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Tutorial: How to Secure the Root User Account on a Virtual Appliance


We recommend you secure the root user account when deploying Access Server on a virtual appliance such as Hyper-V or VMWare ESXi.


If you install Access Server on a virtual appliance with VMWare ESXi or Microsoft Hyper-V, we recommend taking these additional steps to secure the OS root user account.

The root account's initial password on one of our appliances is simplistic. While we take precautions with our appliances that accessing the root account over the network isn’t easy, we recommend strengthening the password to protect against the risk of someone gaining access to the console.

  • Access Server installed on Hyper-V or ESXi.

  1. Sign on to the operating system as a root user via the console (or sign in and then gain root privileges).

  2. Enter this command to set a new password:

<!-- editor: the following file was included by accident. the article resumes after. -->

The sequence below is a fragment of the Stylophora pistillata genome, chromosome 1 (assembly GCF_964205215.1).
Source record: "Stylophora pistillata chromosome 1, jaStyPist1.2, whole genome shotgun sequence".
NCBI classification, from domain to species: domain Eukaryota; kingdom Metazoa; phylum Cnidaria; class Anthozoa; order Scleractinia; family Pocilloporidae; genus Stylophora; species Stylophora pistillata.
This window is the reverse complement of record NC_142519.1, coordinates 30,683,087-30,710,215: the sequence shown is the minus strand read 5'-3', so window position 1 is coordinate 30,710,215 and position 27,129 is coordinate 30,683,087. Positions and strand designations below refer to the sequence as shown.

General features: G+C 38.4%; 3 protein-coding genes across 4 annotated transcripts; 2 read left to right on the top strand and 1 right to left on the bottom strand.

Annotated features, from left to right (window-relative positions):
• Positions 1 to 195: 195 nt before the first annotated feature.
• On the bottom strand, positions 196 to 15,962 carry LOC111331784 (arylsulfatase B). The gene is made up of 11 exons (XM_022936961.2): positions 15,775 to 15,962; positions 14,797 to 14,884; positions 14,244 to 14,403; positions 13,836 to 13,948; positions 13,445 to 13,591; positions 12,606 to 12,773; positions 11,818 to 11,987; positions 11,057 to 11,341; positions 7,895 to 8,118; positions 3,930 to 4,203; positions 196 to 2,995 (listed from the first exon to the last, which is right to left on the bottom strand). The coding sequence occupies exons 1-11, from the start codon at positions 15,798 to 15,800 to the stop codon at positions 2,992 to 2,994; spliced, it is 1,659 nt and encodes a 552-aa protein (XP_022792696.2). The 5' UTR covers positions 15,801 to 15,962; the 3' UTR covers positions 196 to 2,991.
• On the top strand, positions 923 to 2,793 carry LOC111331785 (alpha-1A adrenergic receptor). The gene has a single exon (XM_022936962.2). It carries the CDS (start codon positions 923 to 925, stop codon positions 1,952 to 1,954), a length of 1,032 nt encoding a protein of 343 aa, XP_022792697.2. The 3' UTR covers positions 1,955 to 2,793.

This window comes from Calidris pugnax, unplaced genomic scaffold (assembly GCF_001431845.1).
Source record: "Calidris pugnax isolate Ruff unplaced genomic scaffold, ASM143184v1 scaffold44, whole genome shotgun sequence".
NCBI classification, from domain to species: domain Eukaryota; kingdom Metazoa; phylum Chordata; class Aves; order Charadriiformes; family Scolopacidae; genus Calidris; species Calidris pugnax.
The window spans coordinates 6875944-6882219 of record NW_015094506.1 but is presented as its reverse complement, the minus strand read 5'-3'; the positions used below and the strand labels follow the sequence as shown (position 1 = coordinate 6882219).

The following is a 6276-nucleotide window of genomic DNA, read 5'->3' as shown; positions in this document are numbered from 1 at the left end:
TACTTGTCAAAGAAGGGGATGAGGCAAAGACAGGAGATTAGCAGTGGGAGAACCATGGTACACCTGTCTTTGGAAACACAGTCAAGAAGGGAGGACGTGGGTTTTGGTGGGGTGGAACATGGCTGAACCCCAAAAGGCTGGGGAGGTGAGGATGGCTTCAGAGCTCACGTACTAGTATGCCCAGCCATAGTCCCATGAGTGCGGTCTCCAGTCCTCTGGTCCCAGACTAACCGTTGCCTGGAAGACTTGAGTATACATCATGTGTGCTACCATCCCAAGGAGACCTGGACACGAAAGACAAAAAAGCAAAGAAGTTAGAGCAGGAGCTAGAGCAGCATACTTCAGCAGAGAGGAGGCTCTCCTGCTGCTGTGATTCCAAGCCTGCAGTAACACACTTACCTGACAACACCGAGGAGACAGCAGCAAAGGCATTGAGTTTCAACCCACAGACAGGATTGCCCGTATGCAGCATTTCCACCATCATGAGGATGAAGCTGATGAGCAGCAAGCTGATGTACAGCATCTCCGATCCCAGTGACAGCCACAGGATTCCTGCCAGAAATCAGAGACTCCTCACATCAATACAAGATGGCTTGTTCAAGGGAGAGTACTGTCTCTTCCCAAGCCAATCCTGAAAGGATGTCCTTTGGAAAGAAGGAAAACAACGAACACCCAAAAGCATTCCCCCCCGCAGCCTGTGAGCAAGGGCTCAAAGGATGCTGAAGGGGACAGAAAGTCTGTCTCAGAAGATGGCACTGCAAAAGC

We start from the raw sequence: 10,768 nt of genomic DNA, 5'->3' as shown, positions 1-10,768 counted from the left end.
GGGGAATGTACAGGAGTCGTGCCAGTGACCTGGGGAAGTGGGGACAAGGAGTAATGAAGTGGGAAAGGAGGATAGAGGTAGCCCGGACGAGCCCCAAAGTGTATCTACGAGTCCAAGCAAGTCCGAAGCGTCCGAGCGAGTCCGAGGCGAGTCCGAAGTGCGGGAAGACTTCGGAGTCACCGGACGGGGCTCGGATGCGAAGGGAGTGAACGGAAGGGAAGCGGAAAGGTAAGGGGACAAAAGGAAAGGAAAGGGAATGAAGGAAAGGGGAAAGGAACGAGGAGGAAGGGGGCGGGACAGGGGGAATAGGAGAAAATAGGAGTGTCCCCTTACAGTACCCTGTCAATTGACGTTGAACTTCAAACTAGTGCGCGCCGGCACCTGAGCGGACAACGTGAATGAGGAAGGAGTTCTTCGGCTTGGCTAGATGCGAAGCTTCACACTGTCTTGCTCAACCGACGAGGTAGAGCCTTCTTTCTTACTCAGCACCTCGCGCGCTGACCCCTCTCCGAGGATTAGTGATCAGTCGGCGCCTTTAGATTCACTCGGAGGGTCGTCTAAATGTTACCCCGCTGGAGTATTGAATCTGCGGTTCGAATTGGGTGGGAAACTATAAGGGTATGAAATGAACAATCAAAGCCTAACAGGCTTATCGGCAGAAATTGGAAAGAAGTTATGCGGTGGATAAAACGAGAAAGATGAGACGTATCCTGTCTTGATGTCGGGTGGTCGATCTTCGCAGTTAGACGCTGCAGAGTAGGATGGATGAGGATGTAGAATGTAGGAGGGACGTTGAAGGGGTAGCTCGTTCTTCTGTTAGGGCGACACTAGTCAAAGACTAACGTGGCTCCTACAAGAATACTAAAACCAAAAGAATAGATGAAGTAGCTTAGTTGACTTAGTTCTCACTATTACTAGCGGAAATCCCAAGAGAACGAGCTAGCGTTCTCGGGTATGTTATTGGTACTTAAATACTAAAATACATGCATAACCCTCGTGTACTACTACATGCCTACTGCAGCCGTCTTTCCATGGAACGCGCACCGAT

• You've changed the root user's password.

If you can't use the root account for SSH access, you can create your own Linux account for this and adjust the SSH server settings to allow it.

Create a new user with sudo rights

  1. Install the sudo program:

    apt-get -y install sudo
  2. Add a new user:

    adduser <USERNAME>
  3. Give the user the right to run commands as a root user:

    usermod -aG sudo <USERNAME>
    • Where <USERNAME> is a name of your own choice, without spaces or special characters. You can use this account to sign in through SSH and transfer files with programs such as SCP or WinSCP.

  4. To gain root privileges with your new account, run this command and provide the user password:

    sudo su
  5. Finally, we recommend setting up an SSH keypair for signing in with this user account instead of only the username and password.


AWS appliances already require a secure private/public key pair on an unprivileged account (openvpnas), and then you can “sudo up” to gain root access. AWS has no direct console access, and the root account is blocked from direct SSH access.